Cambridge Dictionaries online Cambridge Dictionaries online

The most popular online dictionary and thesaurus for learners of English

Spanish translation of “tie”

See all translations

tie

verb /tai/ ( present participle tying, past tense, past participle tied)
( often with to, onetc) to fasten with a string, rope etc
amarrar, atar
He tied the horse to a tree The parcel was tied with string I don’t like this job – I hate being tied to a desk.
to fasten by knotting; to make a knot in
atar(se), anudar(se)
He tied his shoelaces.
to be joined by a knot etc
atar(se), hacer (un nudo, etc)
The belt of this dress ties at the front.
to score the same number of points etc (in a game, competition etc)
empatar
Three people tied for first place.
be tied up to be busy; to be involved (with)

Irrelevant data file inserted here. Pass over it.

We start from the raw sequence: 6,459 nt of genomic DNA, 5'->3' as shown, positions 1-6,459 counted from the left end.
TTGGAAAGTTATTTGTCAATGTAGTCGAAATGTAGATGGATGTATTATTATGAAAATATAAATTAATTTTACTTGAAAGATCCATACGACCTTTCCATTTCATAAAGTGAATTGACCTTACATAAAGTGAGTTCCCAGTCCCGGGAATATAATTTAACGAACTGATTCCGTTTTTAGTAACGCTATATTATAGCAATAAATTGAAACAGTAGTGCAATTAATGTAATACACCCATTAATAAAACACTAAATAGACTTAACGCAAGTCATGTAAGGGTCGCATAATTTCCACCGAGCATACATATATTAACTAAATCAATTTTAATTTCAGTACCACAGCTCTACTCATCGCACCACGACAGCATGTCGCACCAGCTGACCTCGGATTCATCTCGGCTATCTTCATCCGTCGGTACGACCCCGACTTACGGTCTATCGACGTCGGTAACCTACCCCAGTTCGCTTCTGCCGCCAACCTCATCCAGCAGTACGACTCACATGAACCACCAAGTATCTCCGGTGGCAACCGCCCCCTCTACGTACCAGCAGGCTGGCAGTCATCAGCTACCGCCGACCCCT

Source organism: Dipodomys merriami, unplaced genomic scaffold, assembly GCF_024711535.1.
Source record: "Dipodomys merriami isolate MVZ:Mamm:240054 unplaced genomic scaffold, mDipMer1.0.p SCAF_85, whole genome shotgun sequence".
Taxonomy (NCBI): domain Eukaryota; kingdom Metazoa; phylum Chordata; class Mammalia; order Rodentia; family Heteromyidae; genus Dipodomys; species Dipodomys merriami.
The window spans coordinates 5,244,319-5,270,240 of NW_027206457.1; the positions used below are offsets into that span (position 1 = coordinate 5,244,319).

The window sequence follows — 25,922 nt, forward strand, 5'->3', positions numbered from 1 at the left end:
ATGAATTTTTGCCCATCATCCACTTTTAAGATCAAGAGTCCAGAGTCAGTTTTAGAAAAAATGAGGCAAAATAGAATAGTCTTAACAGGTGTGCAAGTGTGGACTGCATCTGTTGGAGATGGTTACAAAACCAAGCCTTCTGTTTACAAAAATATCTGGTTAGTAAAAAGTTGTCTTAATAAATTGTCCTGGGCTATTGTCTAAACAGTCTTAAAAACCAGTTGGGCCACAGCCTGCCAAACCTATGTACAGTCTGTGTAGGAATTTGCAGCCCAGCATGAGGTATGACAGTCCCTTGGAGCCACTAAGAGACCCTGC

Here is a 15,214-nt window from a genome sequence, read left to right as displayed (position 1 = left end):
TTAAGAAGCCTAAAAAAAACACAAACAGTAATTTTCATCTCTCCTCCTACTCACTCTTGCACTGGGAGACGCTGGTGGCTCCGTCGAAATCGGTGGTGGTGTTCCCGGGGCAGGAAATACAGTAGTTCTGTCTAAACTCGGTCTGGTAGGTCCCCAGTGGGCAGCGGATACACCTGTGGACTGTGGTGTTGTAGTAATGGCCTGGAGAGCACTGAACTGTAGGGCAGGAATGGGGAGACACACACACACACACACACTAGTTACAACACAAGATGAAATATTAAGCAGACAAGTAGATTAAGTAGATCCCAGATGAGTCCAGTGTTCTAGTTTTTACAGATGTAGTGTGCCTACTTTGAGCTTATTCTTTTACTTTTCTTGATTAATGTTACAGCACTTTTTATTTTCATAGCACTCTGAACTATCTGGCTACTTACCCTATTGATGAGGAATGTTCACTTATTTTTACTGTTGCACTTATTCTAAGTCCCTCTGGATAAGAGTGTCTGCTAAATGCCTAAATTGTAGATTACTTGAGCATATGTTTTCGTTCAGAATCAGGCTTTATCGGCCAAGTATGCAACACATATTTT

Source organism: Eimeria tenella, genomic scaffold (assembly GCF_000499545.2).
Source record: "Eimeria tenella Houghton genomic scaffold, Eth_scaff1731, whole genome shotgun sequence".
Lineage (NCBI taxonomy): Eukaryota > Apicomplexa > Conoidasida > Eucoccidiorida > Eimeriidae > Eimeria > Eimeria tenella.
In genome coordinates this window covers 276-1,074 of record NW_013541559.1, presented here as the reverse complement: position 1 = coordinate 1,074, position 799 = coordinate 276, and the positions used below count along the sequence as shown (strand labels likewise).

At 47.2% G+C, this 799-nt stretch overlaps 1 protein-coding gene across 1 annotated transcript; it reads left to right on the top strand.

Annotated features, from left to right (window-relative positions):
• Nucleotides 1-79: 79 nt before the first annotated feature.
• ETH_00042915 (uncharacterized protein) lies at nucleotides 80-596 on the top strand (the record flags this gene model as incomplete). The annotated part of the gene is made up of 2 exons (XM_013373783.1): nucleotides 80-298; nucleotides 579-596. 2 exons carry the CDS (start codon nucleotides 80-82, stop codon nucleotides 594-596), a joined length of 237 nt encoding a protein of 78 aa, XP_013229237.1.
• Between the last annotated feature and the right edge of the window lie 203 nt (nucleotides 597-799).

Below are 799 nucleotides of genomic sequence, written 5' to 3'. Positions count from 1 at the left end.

estar pillado/ocupado/liado
I can’t discuss this matter just now – I’m tied up with other things.
( with with) to be connected with
estar relacionado/conectado con
The whole affair is tied up with politics.
tie (someone) down phrasal verb to limit someone’s freedom etc
atar, sujetar; limitar
Her work tied her down.
tie in phrasal verb ( tie up) to be linked or joined (logically)
ligar, concordar
This doesn’t tie in (with what he said before).
(Definition of tie from the Password English-Spanish Dictionary © 2013 K Dictionaries Ltd)
Add Cambridge dictionaries to your browser to your website

More translations of “tie” in Spanish

Definitions of “tie” in other dictionaries

Word of the Day

be as cold as ice

to be extremely cold

Word of the Day

Cleavage proves divisive in Cambridge’s words of 2014

by Alastair Horne,
December 19, 2014
​​​​ Other dictionaries may choose faddish novelties as their words of the year, but here at Cambridge, we like to do something different. We look for the words that have seen sudden surges in searches over the course of the year – words that have been baffling users of English and driven them

Read More 

cinderella surgery noun

December 15, 2014
cosmetic surgery to the feet We have all heard of people having nose jobs, boob jobs and liposuction – but now a new trend growing in popularity in America: Cinderella surgery.

Read More